Much of our knowledge of ancient and medieval Indian history comes from the accounts of foreigners who as pilgrims, travellers and traders crossed the seas and difficult land routes to reach India. In their writings on their observations and experiences of a country new and strange to them, they left valuable contributions to the historical understanding of early Indian society. As outsiders, they found worthy of mention facets and facts about the country that native writers missed or often simply took for granted and hence ignored. They acted, often unwittingly, as agents of civilization contact and exchange, bringing with them new ideas, skills and technologies, and returning, in turn, armed with new knowledge as the harbingers of cultural and intellectual change.
The Greeks who accompanied Alexander the Great in his Indian campaign, or travelled thereafter, recorded their encounters of this ‘mystical, magical’ land. Although much of their works were lost, the details percolated into subsequent Greek literature. The most notable of the Greek travellers was Megasthenes.
Megasthenes (BC 350 – 290):
The account of India is written by Megasthenes in Indika (Indica) is justly held to be almost invaluable, for the light which it throws upon the obscurity of early Indian history. Though, unfortunately, not extant in its original form, it has nevertheless been partially preserved by means of epitomes and quotations to be found scattered up and down the writings of various ancient authors.
Chinese pilgrims played a key role in the exchanges between ancient India and ancient China. They introduced new texts and doctrines to the Chinese clergy, carried Buddhist paraphernalia for the performance of rituals and ceremonies, and provided detailed accounts of their spiritual journeys to India. Records of Indian society and its virtuous rulers, accounts of the flourishing monastic institutions, and stories about the magical and miraculous prowess of the Buddha and his disciples often accompanied the descriptions of the pilgrimage sites in their travel records.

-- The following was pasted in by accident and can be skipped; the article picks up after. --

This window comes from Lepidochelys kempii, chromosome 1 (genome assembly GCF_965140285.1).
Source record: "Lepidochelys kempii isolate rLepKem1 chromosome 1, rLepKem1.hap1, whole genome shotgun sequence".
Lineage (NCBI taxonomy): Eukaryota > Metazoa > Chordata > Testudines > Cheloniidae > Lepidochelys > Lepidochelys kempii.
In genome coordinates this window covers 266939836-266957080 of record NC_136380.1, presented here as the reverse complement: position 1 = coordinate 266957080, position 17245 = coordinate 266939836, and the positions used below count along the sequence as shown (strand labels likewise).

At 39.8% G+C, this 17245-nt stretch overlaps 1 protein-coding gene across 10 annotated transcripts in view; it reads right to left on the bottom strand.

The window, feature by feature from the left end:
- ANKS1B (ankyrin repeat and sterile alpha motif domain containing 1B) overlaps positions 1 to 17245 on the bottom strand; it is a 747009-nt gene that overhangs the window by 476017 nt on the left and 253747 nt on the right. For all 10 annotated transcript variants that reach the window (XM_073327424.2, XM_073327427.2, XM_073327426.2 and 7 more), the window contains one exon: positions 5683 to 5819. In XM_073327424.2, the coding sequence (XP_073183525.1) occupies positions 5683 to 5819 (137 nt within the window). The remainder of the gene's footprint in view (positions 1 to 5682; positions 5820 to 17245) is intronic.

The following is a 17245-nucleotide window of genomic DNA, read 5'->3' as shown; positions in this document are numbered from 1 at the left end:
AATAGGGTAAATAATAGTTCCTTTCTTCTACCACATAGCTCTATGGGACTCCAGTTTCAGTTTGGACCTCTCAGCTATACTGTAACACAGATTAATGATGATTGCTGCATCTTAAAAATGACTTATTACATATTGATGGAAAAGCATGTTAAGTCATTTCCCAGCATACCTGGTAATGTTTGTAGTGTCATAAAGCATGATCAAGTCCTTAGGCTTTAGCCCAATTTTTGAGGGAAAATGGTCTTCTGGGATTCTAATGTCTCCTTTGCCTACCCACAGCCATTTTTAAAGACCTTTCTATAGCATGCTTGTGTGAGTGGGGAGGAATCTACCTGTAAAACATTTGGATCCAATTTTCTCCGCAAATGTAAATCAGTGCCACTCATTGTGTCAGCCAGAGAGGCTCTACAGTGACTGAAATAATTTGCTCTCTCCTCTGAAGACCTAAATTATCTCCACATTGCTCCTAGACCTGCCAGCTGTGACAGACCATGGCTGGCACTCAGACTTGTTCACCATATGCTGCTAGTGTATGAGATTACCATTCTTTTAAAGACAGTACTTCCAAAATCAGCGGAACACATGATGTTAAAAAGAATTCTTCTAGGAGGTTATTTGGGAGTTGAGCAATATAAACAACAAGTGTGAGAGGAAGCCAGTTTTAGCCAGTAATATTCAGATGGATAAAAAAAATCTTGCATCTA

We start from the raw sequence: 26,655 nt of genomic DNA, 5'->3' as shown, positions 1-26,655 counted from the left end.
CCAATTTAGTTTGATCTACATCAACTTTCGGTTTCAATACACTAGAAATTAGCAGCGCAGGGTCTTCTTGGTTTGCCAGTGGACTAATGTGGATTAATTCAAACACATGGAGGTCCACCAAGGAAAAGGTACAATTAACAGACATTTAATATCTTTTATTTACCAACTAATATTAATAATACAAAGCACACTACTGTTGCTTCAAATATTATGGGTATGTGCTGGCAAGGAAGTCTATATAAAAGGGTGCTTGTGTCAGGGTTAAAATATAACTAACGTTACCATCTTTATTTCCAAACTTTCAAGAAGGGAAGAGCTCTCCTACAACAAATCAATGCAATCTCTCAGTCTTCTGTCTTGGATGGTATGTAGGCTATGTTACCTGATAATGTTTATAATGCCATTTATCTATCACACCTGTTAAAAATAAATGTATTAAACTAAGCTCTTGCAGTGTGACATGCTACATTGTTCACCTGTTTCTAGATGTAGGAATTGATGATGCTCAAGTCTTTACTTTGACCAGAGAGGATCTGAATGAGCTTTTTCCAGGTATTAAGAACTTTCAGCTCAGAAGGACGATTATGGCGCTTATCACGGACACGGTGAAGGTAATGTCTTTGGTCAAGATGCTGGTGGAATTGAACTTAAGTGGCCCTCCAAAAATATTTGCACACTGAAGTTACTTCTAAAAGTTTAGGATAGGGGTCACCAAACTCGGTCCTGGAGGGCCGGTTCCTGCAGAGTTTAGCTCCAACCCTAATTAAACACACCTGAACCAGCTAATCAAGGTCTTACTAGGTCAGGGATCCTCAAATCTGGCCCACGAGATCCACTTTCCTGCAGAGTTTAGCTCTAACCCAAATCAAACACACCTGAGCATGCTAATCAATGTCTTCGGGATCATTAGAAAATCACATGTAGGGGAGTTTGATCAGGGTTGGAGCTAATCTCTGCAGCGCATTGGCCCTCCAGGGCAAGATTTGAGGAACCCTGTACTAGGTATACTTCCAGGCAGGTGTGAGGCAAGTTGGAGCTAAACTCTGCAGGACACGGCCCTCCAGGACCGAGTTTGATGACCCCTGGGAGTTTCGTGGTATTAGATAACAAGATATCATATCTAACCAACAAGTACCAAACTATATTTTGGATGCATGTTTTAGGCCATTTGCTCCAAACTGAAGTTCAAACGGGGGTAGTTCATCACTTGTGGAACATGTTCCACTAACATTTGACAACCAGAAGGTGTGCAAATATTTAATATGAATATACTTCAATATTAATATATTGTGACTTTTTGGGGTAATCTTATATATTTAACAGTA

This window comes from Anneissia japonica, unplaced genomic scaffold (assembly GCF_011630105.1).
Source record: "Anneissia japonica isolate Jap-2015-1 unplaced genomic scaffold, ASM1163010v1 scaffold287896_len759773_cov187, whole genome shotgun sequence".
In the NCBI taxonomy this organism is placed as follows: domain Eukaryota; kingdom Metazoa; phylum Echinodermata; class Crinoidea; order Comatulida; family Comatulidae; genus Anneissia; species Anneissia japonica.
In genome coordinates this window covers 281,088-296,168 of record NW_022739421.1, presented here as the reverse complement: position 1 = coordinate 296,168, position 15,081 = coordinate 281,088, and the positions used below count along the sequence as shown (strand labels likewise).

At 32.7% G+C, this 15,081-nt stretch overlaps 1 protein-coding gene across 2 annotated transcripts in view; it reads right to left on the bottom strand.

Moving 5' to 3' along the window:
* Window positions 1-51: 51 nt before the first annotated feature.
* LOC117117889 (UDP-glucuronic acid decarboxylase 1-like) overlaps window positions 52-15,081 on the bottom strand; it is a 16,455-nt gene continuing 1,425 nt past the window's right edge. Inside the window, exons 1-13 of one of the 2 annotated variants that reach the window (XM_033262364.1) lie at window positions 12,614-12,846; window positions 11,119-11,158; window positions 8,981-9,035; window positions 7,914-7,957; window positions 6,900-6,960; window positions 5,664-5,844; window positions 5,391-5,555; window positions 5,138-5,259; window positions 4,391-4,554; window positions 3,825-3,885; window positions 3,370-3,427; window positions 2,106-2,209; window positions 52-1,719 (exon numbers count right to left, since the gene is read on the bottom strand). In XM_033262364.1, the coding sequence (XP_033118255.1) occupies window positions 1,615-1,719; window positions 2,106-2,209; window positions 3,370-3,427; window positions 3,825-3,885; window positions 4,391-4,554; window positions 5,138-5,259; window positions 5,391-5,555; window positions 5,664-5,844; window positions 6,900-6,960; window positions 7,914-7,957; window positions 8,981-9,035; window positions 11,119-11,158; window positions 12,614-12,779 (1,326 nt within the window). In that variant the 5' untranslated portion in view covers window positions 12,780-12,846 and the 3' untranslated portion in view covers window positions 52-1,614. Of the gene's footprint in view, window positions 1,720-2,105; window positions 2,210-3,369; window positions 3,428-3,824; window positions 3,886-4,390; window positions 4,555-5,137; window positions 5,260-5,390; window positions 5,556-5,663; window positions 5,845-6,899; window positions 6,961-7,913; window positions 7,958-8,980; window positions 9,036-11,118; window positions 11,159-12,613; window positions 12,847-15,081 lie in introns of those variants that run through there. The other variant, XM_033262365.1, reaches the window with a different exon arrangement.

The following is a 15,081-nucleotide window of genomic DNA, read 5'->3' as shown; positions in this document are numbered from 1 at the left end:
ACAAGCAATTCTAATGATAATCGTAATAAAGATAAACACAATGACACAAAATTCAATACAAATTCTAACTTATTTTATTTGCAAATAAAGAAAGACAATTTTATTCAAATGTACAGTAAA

Fa Hien or Faxian (AD 399 – 413):
Fa-Hien was the first Chinese monk to travel to India in search of great Buddhist scriptures. At the age of sixty-five, he travelled, mostly on foot, from Central China taking the southern route through Shenshen, Dunhuang, Khotan, and then over the Himalayas, to Gandhara and Peshawar.
Fa-Hien was about 77 years old when he reached back home. In AD 414 he recorded his travels in ‘Record of Buddhist Countries’ today known as the ‘Travels of Fa-Hien’. It is an excellent geographic account of his journey along the Silk Route and the first comprehensive eyewitness account of the history and customs of Central Asia and India. His account includes the description of local Buddhist monasteries, the approximate number of Buddhist monks in the region, the teachings and rituals practiced by them, and the Buddhist legends associated with some of these sites.
Hsuan-Tsang or Xuanzang (AD 629-645):
Born around AD 600, Hsuan-Tsang was ordained at the age of twenty. Like other Chinese pilgrims, one of Hsuan-Tsang’s primary reasons to undertake the arduous journey to India was to visit its sacred Buddhist sites. Dissatisfied with the translations of Indian Buddhist texts available in China, he also wanted to procure original works and learn the doctrines directly from Indian teachers.